FDA Approves New Diabetes Drug Combination

Article

Fixed-dose combination provides another oral treatment option for patients with diabetes.

Today, the FDA approved once-daily Qtern (10-mg dapagliflozin and 5-mg saxagliptin) to treat type 2 diabetes. The fixed-dose combination drug will provide another oral treatment option for patients with diabetes.

Qtern is indicated to improve blood sugar control when used with diet and exercise in adults whose diabetes is inadequately controlled with dapagliflozin, or who were previously treated with dapagliflozin and saxagliptin, AstraZeneca reported.

Dapagliflozin is a sodium-glucose cotransporter 2 (SGLT-2) inhibitor, and saxagliptin is a dipeptidyl peptidase-4 (DPP-4) inhibitor. SGLT-2 inhibitors improve glycemic control by reducing absorption of glucose in the blood, and have been observed to reduce HbA1c, weight, and blood pressure. DPP-4 inhibitors also reduce blood glucose levels.

The new approval was based on positive data from a 24-week clinical trial designed to assess the safety and efficacy of the combination treatment in 315 patients with type 2 diabetes who experienced inadequate glycemic control with metformin, according to the press release.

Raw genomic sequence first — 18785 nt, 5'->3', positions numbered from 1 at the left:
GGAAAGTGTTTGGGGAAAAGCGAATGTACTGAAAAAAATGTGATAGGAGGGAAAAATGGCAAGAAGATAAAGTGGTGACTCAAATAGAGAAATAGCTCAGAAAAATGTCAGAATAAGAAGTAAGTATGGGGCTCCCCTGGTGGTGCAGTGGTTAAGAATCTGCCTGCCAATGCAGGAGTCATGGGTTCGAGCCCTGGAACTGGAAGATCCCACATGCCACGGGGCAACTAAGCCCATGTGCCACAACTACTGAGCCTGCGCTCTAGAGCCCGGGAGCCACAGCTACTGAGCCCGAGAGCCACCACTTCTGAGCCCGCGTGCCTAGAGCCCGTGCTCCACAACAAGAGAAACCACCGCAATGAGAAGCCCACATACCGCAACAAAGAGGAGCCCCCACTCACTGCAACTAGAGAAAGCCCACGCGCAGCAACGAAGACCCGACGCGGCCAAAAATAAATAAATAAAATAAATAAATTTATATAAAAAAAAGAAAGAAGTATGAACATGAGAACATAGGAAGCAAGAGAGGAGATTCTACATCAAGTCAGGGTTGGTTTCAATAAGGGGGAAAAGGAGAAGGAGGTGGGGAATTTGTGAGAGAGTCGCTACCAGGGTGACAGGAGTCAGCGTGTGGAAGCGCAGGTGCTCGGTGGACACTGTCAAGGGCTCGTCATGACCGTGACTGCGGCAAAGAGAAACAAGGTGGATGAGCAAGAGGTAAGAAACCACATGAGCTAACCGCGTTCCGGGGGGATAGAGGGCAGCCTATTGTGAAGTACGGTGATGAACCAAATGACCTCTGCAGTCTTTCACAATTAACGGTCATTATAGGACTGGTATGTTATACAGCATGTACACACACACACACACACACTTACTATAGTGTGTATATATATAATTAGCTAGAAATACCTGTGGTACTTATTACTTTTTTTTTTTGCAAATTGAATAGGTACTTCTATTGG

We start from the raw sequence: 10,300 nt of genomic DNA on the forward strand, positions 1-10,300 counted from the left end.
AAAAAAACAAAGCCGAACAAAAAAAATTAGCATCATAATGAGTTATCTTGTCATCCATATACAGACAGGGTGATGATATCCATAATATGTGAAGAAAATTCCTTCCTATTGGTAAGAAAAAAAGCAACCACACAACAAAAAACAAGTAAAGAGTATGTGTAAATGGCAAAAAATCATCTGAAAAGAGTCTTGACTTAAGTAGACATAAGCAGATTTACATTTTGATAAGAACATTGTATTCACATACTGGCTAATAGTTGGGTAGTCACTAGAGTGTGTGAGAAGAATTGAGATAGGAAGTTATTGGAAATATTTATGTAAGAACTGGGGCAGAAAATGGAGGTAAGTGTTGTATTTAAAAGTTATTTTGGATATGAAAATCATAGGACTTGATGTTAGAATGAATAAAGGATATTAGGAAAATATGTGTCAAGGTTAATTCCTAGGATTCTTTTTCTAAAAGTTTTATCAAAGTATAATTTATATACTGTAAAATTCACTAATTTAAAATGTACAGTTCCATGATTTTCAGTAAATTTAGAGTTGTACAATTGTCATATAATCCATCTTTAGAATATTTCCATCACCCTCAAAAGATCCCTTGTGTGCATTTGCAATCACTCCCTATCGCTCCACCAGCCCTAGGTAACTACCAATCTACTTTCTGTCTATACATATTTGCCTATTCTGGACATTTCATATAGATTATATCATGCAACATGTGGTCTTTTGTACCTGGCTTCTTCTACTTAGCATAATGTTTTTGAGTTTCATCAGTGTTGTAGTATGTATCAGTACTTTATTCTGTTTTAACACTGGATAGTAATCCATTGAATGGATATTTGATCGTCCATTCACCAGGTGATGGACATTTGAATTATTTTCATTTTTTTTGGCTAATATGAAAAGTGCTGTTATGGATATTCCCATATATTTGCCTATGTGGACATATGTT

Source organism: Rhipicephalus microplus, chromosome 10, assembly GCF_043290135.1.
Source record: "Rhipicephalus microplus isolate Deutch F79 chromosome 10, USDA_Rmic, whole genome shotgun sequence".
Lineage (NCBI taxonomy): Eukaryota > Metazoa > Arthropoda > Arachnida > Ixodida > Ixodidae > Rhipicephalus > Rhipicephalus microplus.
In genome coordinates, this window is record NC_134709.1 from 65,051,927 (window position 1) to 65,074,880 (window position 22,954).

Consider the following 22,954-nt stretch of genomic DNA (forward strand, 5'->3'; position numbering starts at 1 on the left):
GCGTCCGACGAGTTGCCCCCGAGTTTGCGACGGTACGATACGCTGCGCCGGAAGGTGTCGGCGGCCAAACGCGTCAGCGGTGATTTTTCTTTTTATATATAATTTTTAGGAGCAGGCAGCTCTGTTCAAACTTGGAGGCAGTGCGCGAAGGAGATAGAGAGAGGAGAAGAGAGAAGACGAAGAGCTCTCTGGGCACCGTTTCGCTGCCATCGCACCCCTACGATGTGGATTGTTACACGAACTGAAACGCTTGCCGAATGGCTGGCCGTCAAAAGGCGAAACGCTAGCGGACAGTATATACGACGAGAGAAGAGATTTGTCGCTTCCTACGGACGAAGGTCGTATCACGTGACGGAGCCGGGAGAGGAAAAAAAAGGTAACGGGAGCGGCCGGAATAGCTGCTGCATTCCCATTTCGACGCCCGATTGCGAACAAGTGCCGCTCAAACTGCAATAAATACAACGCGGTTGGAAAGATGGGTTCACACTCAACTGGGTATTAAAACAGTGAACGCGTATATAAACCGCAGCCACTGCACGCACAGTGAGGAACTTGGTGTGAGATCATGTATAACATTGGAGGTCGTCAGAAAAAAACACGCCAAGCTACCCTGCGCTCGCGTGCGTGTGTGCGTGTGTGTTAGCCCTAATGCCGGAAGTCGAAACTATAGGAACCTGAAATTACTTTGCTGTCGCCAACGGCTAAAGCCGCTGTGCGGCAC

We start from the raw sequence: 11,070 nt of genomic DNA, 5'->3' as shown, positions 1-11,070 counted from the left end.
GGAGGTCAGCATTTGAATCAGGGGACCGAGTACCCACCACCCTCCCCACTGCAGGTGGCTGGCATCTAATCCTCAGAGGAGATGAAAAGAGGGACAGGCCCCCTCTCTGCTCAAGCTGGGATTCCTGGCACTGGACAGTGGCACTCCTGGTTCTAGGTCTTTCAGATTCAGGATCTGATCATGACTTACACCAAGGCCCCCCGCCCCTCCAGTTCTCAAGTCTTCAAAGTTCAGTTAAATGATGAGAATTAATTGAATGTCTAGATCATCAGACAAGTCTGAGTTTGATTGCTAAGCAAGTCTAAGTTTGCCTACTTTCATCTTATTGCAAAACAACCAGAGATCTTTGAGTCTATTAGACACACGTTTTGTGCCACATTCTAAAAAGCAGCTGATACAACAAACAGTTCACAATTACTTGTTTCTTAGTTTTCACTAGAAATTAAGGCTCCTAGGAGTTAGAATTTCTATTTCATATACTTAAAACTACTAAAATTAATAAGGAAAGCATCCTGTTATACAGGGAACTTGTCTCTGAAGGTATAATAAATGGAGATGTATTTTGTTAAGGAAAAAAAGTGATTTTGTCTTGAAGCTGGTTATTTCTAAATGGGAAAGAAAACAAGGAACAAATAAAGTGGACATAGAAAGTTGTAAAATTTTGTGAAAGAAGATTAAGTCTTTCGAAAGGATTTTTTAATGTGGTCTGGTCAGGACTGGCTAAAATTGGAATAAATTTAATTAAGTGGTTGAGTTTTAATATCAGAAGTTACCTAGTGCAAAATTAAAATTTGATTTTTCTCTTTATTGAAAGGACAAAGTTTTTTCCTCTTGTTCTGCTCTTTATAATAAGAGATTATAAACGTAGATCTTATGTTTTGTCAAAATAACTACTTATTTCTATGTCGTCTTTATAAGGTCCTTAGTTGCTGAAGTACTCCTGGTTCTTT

Qtern was evaluated in nearly 500 patients over multiple phase 3 clinical trials for up to 52 weeks, and demonstrated glucose-lowering properties.

The drug was previously approved in the European Union in July 2016 for the treatment of patients with type 2 diabetes who did not achieve glucose control on metformin, sulphonyluera, or with dapagliflozin or saxagliptin monotherapy. Qtern was the first SGLT-2/DPP-4 inhibitor combination drug to be approved in Europe, according to AstraZeneca.

“Type-2 diabetes is a complex disease that is at epidemic proportions, affecting more than 29 million people in the US alone,” said Elisabeth Björk, vice president, head of Cardiovascular and Metabolic Diseases, Global Medicines Development at AstraZeneca. “The approval of Qtern is good news for patients who may benefit from improved glycaemic [sic] control by adding a DPP-4 inhibitor to a SGLT-2 inhibitor in a convenient once-daily tablet.”

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